If a Christian accepts the possibility of miracles, then the reality of Jesus being born of a virgin poses no problem! We find this doctrine taught in both Matthew and Luke, where the story of Christ’s birth is described.
Matthew 1:18-21: [Jesus’] mother Mary was pledged to be married to Joseph, but before they came together, she was found to be with child through the Holy Spirit. Because Joseph her husband – during Jewish betrothals, the couple were often referred to as “husband” and “wife” even before the wedding – was a righteous man and did not want to expose her to public disgrace, he had in mind to divorce her quietly. But after he had considered this, an angel of the Lord appeared to him in a dream and said, “Joseph son of David, do not be afraid to take Mary home as your wife, because what is conceived in her is from the Holy Spirit. She will give birth to a son, and you are to give him the name Jesus, because he will save his people from their sins.
Some critics suggest that the word for virgin simply means a young single woman. The challenge for scholars is that Matthew’s statement about Mary is prophetically linked to the Old Testament verse of Isaiah 7:14, referring to the time of King Ahaz: Therefore the Lord himself will give you a sign: The virgin will be with child and will give birth to a son, and will call him Immanuel. This is one of those dual-application predictions which has fulfillment both in a local setting and then also pointing forward seven centuries to the miracle in Bethlehem.
Back in Isaiah the prophet uses the Hebrew word ‘almah, which could either mean “virgin” or simply “young woman.” However, Isaiah did have the option of using the much stronger word bethulah, which meant “virgin” in the strictest of moral senses. Some conjecture that because the prophecy was also partially fulfilled by a young woman of that local era, perhaps Ahaz’s own wife, Isaiah chose the more ambiguous word.
In any case, Matthew, writing during the time of Jesus, deliberately uses the Greek word parthenos, which also is a clear-cut reference to a pure girl or virgin who has never had sexual intercourse. And the context of the story makes it plain that the Bible writers are affirming the virginity of Mary. Matthew 1:24, 25: [Joseph] took Mary home as his wife. But he had no union with her until she gave birth to a son. In Luke’s telling, Mary herself asks the angel who brings her the news that she will have a son: “How will this be, since I am a virgin?”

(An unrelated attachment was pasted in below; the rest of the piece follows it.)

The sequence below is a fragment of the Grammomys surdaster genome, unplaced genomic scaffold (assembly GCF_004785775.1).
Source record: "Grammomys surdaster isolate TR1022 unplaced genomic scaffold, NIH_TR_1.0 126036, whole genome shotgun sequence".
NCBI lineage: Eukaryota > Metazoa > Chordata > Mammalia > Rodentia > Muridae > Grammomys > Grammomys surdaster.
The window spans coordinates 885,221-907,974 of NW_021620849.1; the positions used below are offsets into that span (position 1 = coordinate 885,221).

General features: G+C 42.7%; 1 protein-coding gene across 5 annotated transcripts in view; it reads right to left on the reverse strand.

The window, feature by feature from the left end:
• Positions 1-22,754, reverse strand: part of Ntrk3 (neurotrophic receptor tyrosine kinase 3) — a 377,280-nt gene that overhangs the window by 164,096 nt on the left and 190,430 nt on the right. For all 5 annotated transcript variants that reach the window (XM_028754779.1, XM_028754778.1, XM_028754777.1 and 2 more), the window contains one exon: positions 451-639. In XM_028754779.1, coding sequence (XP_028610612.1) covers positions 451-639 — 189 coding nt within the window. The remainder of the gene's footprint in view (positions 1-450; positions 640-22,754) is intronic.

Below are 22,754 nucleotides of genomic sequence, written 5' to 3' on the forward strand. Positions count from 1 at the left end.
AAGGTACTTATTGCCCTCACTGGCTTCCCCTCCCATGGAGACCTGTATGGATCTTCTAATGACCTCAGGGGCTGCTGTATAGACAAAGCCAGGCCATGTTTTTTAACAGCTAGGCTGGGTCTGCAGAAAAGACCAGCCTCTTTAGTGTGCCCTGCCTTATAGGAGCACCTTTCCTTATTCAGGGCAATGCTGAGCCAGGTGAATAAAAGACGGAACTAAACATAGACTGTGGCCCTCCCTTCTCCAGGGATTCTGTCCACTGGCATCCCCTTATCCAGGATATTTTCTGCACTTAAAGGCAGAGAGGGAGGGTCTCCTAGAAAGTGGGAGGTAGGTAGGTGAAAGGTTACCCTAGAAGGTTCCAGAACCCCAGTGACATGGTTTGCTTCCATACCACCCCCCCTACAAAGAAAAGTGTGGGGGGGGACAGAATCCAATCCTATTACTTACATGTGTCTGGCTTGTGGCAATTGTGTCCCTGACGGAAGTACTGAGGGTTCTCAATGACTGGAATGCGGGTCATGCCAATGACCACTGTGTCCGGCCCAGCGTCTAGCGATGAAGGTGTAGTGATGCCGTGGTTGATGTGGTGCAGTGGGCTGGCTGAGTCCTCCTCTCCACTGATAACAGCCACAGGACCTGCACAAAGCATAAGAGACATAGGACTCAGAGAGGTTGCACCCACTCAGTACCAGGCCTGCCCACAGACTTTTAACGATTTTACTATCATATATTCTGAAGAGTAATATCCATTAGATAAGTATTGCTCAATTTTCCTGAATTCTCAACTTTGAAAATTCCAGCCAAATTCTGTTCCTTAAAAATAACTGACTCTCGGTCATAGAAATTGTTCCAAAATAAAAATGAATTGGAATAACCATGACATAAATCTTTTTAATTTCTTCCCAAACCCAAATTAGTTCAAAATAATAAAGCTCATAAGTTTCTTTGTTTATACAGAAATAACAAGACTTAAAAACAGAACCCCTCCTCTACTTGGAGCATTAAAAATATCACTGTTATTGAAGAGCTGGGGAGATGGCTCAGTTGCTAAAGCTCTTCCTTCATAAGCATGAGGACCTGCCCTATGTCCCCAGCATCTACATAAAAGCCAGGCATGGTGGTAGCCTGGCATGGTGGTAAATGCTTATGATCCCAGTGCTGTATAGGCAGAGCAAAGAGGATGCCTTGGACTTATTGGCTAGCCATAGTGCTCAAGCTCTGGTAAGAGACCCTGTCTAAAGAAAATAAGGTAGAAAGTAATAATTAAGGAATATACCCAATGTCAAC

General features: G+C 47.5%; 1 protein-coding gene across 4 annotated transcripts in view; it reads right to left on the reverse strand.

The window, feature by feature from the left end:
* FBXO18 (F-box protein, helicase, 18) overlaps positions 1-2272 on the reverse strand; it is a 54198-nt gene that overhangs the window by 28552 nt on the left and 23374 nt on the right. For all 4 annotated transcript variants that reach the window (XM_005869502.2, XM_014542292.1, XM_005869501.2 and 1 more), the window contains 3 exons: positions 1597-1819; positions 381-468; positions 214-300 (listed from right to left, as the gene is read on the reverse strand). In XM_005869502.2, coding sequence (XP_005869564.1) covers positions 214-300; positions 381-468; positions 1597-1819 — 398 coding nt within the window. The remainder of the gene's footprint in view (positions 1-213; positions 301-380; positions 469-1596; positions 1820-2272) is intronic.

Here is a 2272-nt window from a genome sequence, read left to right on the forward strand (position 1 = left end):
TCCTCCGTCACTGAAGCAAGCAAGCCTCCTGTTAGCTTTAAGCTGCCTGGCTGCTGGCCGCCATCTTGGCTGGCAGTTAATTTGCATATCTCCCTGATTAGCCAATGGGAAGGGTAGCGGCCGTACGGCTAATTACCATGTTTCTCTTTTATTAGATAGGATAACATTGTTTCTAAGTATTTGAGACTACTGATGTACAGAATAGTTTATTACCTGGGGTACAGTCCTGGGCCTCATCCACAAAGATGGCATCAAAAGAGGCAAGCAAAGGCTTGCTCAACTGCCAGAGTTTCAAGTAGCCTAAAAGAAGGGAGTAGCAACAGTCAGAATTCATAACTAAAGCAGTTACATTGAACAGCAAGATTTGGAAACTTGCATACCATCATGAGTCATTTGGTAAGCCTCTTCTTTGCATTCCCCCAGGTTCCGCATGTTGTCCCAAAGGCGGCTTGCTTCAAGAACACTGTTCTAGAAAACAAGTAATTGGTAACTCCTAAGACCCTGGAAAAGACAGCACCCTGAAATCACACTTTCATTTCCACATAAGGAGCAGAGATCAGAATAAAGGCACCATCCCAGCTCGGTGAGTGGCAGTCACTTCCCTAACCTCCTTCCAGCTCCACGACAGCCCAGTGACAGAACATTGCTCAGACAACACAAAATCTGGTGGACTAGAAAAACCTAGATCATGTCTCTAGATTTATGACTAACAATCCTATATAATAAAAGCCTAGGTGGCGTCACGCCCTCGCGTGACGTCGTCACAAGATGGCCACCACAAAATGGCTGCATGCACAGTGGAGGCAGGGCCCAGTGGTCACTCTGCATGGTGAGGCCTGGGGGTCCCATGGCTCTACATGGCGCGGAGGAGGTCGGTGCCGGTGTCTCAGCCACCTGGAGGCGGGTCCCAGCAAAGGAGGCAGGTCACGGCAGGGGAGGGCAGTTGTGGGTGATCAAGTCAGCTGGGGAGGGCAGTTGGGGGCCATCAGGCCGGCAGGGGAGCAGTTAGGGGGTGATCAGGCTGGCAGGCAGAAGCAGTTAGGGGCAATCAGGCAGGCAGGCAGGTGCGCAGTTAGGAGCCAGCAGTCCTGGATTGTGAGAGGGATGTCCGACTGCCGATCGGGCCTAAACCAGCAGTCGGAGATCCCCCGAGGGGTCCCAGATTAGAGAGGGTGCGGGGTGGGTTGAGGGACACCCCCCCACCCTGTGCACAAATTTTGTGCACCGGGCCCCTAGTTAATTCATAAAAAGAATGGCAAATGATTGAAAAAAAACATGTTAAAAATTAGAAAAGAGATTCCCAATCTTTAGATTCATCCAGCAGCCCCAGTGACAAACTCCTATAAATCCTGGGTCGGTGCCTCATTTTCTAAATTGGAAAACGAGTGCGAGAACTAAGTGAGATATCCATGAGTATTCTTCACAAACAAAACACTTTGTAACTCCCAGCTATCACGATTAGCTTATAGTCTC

In one more understated “proof” of the virgin birth, Matthew gives a very precise genealogy of Jesus’ descendants, with the “begats” of chapter 1. And Eliud began Eleazar; and Eleazar begat Matthan; and Matthan began Jacob; And Jacob begat Joseph the husband of Mary, of whom was born Jesus, who is called Christ. The “begats” abruptly end when we get to Joseph as the gospel writer affirms the miraculous conception of our Lord.
We should note that God’s Word plainly does not support the doctrine, held by some groups, of Mary’s perpetual virginity. Again, Matt. 1:25 says that Joseph had no union with Mary “until she gave birth to a son.” Jesus had a number of half-brothers and sisters; it appears they were conceived and born in the usual manner.
Despite the angel’s encouragement to Joseph, the matter of Mary’s virgin conception must have been a difficult truth to accept! How this young carpenter must have been comforted when the shepherds and wise men visited Bethlehem to worship the infant king, validating heaven’s statement about the purity of the girl he loved.